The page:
Cover Image: Forgive Yourself These Tiny Acts of Self-Destruction

Forgive Yourself These Tiny Acts of Self-Destruction

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Member Reviews

I can see why this book was highly anticipated! Jared Singer does a great job in taking the reader through a journey of mental health while also making deep points on enjoying life more. 
While the title did throw me off a bit as I thought it would be more of a "self help" approach, it's a great read for those looking for a book that you can really connect with when reflecting on your own life in a poetic format that will not intimidate as the wording is very understandable.
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Unfortunately this one wasn't for me at all. The title made me really interested in it but most of the poems didn't seem to have real meaning and the message of them totally eluded me. Some poems had a story and they stirred some feelings in me because I either felt something similar at some point or I had strong empathic feelings for the person, but like 90% of them didn't do it for me. I'm really sad that I have to give this such a bad review because the author probably worked pretty hard on this and it's not easy to put your feelings into words and then also publish them, but I just didn't enjoy a lot of it.
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Thank you #NetGalley for the review copy of #ForgiveYourselfTheseTinyActsofSelfDestruction

This collection felt less like poetry and more like prose with arbitrary line breaks. I can see how this collection would be of value to some readers and how they could connect with it. The topics themselves are about broad emotional truths of life, but personally I just didn't feel a sense of connection and some of the perspectives on the thoughts/behaviors/motivations of others (especially women) seemed so inaccurate and almost unintentionally condescending, which really rubbed me the wrong way. I also just didn't think the writing was that good in general.
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Thank you to the publisher and net galley for an Arc copy for a fair and honest review.

A beautiful and thought provoking collection of poetry that will have your emotions swinging from one extreme to the other.

While there is clearly a very distinct theme to the collection, I found that it was well organised and delivered in such a way that the poems will resonate with you for days or weeks after reading.
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I received a copy of this book in exchange for my honest review.   Thank you NetGalley. 

Jared Singer is an insanely talented poet.    This book just further confirmed that.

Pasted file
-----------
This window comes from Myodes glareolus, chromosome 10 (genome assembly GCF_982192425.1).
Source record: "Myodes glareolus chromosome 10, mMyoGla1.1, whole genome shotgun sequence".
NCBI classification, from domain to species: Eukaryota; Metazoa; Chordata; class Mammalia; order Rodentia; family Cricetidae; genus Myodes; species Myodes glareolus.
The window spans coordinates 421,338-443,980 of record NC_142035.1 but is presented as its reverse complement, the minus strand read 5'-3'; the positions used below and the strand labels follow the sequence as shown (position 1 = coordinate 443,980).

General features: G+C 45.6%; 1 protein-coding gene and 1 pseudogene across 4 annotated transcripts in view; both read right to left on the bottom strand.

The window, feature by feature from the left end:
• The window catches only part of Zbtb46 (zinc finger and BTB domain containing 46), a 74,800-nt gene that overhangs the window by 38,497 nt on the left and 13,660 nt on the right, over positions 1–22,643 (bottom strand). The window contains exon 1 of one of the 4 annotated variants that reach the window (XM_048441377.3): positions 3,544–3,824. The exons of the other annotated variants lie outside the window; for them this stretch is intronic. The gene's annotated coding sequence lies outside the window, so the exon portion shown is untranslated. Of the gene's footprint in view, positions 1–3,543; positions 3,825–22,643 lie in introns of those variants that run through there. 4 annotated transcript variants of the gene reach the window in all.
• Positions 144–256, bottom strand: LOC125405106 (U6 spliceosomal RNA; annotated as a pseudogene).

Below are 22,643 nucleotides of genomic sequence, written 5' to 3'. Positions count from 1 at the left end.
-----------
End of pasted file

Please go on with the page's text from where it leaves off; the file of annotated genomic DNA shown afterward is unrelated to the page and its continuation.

Be warned, there are SOME  poems in here that may be offensive to others.   So if you are sensitive or easily triggered, this isn't the book fo ryou.
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3.5 Stars ☆☆☆.5

"If there was magic in this world, we have long since scienced it into extinction."

I don't think this is the kind of book you say you enjoyed, simply because of all the dark topics it covers: from suicide to self-harm to anti-semitic beliefs. Poetry can get extremely personal, and this is a prime example of that. At times, it felt as though Jared Singer was almost laying his soul bare.

I connected a lot to some of the poems, I thought they were insightful and relatable. The poetry itself was great, I loved the writing style. However, I did think the poems got slightly too repetitive for my tastes which is why I gave it 3.5 stars.
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don't read this collection if you get offended easily. A lot of his poems are funny but it can vary with your sense of humor. I liked how real this collection was. You can tell this author doesn't give a f*ck in his writing and in his life and is authentically himself which really resonated with me. This collection made me laugh at times and made me feel his experiences which I like as a reader.
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This was such a powerful collection of poems on topics such as grief, suicide, love, and body image. I found so many of the pieces to be relatable and the way Singer writes gets right in there and tugs at those heartstrings. I will be getting a hard copy of this so I can go through and copy my annotations from the digital version that I have. *Advance copy provided by the publisher in exchange for my honest review.
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Oooh, I enjoyed this a lot more than I initially expected, and I'm more than pleasantly surprised! While this is a very personal collection of poetry, and I did not necessarily identify with them all, each word managed to resonate with me on some level. I found myself sharing small quotes from this on Twitter, just so someone else out there could have the air punched from their lungs like I did.

An exploration of loss, of being Jewish in America, of anti-Semitism as a whole, of fatphobia both obvious and subtle, of love and all its complexities... of all those tiny acts of self-destruction we must learn to forgive.
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Having read a lot of female poets work (think Rupi Kaur, Amanda Lovelace, Charly Cox), reading poetry from the perspective of a male was utterly refreshing. Whilst Singer writes about what I would define as 'insta-poet' topics (death, mental illness, love & heartbreak), he writes with a lyrical, poetic rawness that you rarely see nowadays. I particularly enjoyed reading Singer's poems on his religion, Judaism, and how growing up as (I assume from his poetry) a Jewish-American affected him.

If you're looking for a refreshing break from the cult female poets out there but still long for an easy yet meaningful read, I would highly recommend Singer.
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This books description says it is a book of poetry about the ways we put ourselves into routes of self destruction. As someone who suffers anxiety, depression and much more. I was hoping this book would be something I could relate to, connect and learn from. Instead I was confused half the time what was going on and what the author was even writing about.
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Raw, morbid and not my cup of tea. Deals with death and suicide, grief and loss, mental health, body image and more. Perhaps I am not in the right place to enjoy this book for I did not enjoy the writing nor could I relate to the 'poetry'.
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An interesting cover and love the title as it pulls to my heartstrings screaming out to me to read. I’m not usually a poem reader but it’s struck a chord that I needed to read. I needed to read on what the poems were all about and felt that the poet was writing about me and hit the nail on the head about some of the topics. Another book to keep handy for the times I need to distress and rest.